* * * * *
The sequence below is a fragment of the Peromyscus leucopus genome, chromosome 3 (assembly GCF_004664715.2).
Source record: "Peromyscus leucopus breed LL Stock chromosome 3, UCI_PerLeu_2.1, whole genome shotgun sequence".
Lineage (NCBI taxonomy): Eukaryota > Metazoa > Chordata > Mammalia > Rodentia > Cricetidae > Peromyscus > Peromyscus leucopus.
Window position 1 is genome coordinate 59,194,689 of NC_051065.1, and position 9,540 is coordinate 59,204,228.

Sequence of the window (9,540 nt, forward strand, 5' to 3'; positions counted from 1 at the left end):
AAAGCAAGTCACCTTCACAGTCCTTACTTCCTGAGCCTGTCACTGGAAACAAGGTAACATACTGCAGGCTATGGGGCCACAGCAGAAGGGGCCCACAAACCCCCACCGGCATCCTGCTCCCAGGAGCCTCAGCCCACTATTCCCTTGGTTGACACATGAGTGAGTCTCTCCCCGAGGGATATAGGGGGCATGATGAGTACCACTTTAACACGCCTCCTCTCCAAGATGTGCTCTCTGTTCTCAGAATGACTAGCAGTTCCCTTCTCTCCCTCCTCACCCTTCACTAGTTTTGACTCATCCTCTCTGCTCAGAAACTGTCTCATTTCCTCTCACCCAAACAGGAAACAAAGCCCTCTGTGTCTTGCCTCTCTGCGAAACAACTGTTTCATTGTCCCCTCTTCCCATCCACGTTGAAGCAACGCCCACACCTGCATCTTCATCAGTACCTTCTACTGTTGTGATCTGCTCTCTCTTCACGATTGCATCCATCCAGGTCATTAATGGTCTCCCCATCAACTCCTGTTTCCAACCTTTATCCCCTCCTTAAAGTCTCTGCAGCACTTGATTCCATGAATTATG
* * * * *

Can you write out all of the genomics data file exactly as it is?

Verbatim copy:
The sequence below is a fragment of the Peromyscus leucopus genome, chromosome 3 (assembly GCF_004664715.2).
Source record: "Peromyscus leucopus breed LL Stock chromosome 3, UCI_PerLeu_2.1, whole genome shotgun sequence".
Lineage (NCBI taxonomy): Eukaryota > Metazoa > Chordata > Mammalia > Rodentia > Cricetidae > Peromyscus > Peromyscus leucopus.
Window position 1 is genome coordinate 59,194,689 of NC_051065.1, and position 9,540 is coordinate 59,204,228.

Sequence of the window (9,540 nt, forward strand, 5' to 3'; positions counted from 1 at the left end):
AAAGCAAGTCACCTTCACAGTCCTTACTTCCTGAGCCTGTCACTGGAAACAAGGTAACATACTGCAGGCTATGGGGCCACAGCAGAAGGGGCCCACAAACCCCCACCGGCATCCTGCTCCCAGGAGCCTCAGCCCACTATTCCCTTGGTTGACACATGAGTGAGTCTCTCCCCGAGGGATATAGGGGGCATGATGAGTACCACTTTAACACGCCTCCTCTCCAAGATGTGCTCTCTGTTCTCAGAATGACTAGCAGTTCCCTTCTCTCCCTCCTCACCCTTCACTAGTTTTGACTCATCCTCTCTGCTCAGAAACTGTCTCATTTCCTCTCACCCAAACAGGAAACAAAGCCCTCTGTGTCTTGCCTCTCTGCGAAACAACTGTTTCATTGTCCCCTCTTCCCATCCACGTTGAAGCAACGCCCACACCTGCATCTTCATCAGTACCTTCTACTGTTGTGATCTGCTCTCTCTTCACGATTGCATCCATCCAGGTCATTAATGGTCTCCCCATCAACTCCTGTTTCCAACCTTTATCCCCTCCTTAAAGTCTCTGCAGCACTTGATTCCATGAATTATG